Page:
3 Natural Resource Stocks With Big Upside Potential

Investing in natural resource stocks can be tricky.

As we’ve seen in the last couple of years, falling commodity prices can wreak havoc on even the best-managed producers. If a company needs a certain price for a commodity to remain profitable and the commodity dips below that price, bad things happen. That’s basic economics.

But at the same time, such a phenomenon can offer some tremendous opportunities. When investors hate certain commodities, they really punish producers. This leads to share prices that get absolutely decimated.

Meanwhile, the management teams of these depressed stocks are taking prudent steps. They’re doing things like instituting hedging programs, cutting costs, and laying off overpriced workers.

This is when things really start to get interesting. This better cost structure really shows when commodity prices start to recover. Investors know these producers have massive operating leverage and respond by sending prices much higher in a hurry.

Investors want to catch this price action before it happens.

Take Teck Resources as an example. In January weak prices for commodities like coal, oil, and copper sent shares reeling all the way to under $5 each. Just seven months later shares are almost $19.

That’s the kind of return that can really make a difference in a portfolio. Here are three stocks that have that kind of potential in three different commodities.


After flirting with $50 per barrel earlier this year, the price of oil has faltered. A barrel of West Texas Intermediate trades hands for about $42 as I write this.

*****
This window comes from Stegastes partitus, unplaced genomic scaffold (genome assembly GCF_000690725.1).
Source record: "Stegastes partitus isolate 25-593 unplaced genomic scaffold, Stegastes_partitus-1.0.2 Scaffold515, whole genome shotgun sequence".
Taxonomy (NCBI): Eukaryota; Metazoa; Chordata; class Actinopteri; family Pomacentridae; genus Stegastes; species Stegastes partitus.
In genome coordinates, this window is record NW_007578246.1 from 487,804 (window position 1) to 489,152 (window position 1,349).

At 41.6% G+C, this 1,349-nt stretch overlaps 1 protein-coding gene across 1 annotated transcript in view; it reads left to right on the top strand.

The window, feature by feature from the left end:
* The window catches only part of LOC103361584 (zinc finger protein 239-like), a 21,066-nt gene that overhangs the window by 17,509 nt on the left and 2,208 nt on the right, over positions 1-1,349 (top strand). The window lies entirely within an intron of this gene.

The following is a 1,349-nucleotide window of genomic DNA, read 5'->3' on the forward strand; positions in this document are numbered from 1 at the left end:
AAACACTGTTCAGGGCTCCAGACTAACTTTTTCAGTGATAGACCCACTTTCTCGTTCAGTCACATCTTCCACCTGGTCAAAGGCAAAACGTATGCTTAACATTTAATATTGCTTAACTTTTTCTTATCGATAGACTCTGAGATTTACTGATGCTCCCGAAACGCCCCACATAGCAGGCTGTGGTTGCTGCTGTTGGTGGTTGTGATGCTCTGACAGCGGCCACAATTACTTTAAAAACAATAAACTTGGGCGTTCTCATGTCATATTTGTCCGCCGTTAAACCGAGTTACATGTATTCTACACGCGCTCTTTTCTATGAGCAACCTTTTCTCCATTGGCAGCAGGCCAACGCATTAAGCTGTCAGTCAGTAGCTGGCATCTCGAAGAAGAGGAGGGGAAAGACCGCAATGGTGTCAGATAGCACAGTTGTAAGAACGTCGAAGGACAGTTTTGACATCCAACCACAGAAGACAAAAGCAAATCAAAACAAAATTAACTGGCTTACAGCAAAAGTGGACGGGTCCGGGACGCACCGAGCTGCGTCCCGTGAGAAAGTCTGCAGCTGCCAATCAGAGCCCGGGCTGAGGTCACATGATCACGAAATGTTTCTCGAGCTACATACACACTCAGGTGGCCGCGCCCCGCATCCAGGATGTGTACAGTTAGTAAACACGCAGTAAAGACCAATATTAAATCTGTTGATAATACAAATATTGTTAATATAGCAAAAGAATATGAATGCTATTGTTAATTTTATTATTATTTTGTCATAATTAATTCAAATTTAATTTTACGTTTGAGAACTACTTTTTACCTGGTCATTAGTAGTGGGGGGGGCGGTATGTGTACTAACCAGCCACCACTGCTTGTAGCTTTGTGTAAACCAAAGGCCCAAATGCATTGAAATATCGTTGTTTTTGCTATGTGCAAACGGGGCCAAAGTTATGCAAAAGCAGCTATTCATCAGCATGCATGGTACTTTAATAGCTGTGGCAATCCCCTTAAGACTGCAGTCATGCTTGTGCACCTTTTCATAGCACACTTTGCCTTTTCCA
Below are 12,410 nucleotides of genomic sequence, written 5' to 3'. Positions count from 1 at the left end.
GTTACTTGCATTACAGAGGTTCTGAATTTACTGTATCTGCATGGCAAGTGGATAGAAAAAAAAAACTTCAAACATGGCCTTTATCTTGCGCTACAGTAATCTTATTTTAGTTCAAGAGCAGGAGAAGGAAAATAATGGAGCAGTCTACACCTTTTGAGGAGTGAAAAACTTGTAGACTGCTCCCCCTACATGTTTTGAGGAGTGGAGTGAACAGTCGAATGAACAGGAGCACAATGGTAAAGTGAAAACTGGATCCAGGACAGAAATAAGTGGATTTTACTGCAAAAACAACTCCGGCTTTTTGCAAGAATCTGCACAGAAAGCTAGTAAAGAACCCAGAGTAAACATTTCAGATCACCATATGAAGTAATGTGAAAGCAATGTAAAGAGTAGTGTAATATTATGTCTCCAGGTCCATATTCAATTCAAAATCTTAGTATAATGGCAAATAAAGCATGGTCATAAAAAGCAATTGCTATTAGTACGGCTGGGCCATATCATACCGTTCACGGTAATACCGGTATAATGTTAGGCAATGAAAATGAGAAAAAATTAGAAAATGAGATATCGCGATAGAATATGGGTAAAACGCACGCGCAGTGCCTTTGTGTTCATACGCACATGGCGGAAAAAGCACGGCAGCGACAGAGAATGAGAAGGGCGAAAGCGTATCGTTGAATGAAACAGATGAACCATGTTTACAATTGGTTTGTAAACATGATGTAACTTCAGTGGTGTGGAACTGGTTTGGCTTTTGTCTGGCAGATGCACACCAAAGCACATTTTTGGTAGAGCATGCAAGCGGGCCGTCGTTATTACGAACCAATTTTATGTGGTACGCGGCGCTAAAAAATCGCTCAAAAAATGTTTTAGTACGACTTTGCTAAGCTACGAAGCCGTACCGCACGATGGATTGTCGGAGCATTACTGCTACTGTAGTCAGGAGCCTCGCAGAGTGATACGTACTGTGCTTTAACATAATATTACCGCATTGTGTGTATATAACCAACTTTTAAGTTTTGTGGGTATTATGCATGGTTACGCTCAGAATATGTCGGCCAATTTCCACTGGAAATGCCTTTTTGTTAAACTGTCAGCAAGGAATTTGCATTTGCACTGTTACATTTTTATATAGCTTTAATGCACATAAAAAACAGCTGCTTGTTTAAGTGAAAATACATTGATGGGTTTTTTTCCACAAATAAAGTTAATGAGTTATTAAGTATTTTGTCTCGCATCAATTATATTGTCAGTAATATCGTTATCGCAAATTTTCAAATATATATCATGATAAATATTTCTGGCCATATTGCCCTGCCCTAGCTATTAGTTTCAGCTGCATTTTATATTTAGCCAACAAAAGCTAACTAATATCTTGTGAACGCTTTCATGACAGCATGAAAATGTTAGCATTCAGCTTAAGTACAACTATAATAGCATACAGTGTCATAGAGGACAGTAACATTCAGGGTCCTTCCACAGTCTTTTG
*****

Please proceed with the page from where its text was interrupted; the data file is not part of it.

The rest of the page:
Baytex Energy Corp (TSX:BTE)(NYSE:BTE) has turned into a proxy on the price of crude. When oil goes up, so do Baytex shares. When crude inches lower, Baytex shares follow. Often the move in Baytex shares is much more pronounced than the corresponding move in oil.

This relationship makes Baytex an excellent choice for investors looking for a way to make a lot of money when crude eventually heads much higher.

Unlike many of its competitors, Baytex is well poised to weather this storm. It has no major debt due until 2022. Its breakeven price in the Eagle Ford area of Texas is approximately $35 per barrel. It generates enough internal cash flow to pay for its drilling program. And the company has been successful in cutting costs aggressively.

In 2015 when oil traded at $60 per barrel, Baytex shares were $20 each. This suggests shares have an upside potential of more than 300%.


It’s been a tough few years for the uranium business.

First, it had to deal with the Fukushima disaster, which caused several countries to rethink their future nuclear power plans. Then both solar and wind energy became much more prominent, further weakening future nuclear demand. The low price of competing power sources like coal or natural gas hasn’t helped either.

But things are looking up, at least a little. Japan is in the process of restarting many of its nuclear plants. China continues to expand into nuclear energy. And capital is cheaper than ever, which means building these plants has become more economical.

This growth is good news for Cameco Corporation (TSX:CCO)(NYSE:CCJ), even though the price of uranium recently hit fresh new lows. If the company can maintain its low-cost production and the price of the commodity inevitably goes up, it’ll be good news for shareholders.


While the near-term future of the potash business doesn’t look great due to oversupply in the market, the long-term future for Potash Corporation of Saskatchewan Inc. (TSX:POT)(NYSE:POT) looks to be fantastic.

As the world’s population grows and farmers everywhere get richer, they’ll be able to afford greater input costs. In fact, with crop yields becoming more and more important just about everywhere, I’d argue these farmers can’t afford to go without. There’s just too much capital chasing the sector right now.

But investors will have to be patient and perhaps endure another dividend cut before Potash gets out of its current funk. There will likely be big rewards for investors who do so.

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Fool contributor Nelson Smith has no position in any stocks mentioned.

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